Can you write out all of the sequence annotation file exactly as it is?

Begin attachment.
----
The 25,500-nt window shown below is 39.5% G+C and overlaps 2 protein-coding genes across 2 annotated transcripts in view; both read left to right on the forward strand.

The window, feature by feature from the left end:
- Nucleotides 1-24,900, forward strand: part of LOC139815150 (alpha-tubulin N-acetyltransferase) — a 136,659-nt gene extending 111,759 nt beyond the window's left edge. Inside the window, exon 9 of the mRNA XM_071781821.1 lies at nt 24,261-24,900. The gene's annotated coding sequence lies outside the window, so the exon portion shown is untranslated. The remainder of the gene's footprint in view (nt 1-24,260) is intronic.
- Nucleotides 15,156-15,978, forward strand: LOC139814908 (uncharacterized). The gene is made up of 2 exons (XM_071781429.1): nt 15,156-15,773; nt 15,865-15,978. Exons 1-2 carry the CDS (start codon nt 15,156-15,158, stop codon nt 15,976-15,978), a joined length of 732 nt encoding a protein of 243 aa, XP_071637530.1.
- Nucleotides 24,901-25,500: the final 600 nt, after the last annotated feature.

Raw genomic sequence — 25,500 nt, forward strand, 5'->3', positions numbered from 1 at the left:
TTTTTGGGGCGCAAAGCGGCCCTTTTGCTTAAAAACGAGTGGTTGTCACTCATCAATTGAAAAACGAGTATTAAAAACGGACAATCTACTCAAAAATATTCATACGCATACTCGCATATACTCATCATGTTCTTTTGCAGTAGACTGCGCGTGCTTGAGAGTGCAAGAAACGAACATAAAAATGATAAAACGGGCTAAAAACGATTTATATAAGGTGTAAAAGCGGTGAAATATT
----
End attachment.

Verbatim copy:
The 25,500-nt window shown below is 39.5% G+C and overlaps 2 protein-coding genes across 2 annotated transcripts in view; both read left to right on the forward strand.

The window, feature by feature from the left end:
- Nucleotides 1-24,900, forward strand: part of LOC139815150 (alpha-tubulin N-acetyltransferase) — a 136,659-nt gene extending 111,759 nt beyond the window's left edge. Inside the window, exon 9 of the mRNA XM_071781821.1 lies at nt 24,261-24,900. The gene's annotated coding sequence lies outside the window, so the exon portion shown is untranslated. The remainder of the gene's footprint in view (nt 1-24,260) is intronic.
- Nucleotides 15,156-15,978, forward strand: LOC139814908 (uncharacterized). The gene is made up of 2 exons (XM_071781429.1): nt 15,156-15,773; nt 15,865-15,978. Exons 1-2 carry the CDS (start codon nt 15,156-15,158, stop codon nt 15,976-15,978), a joined length of 732 nt encoding a protein of 243 aa, XP_071637530.1.
- Nucleotides 24,901-25,500: the final 600 nt, after the last annotated feature.

Raw genomic sequence — 25,500 nt, forward strand, 5'->3', positions numbered from 1 at the left:
TTTTTGGGGCGCAAAGCGGCCCTTTTGCTTAAAAACGAGTGGTTGTCACTCATCAATTGAAAAACGAGTATTAAAAACGGACAATCTACTCAAAAATATTCATACGCATACTCGCATATACTCATCATGTTCTTTTGCAGTAGACTGCGCGTGCTTGAGAGTGCAAGAAACGAACATAAAAATGATAAAACGGGCTAAAAACGATTTATATAAGGTGTAAAAGCGGTGAAATATT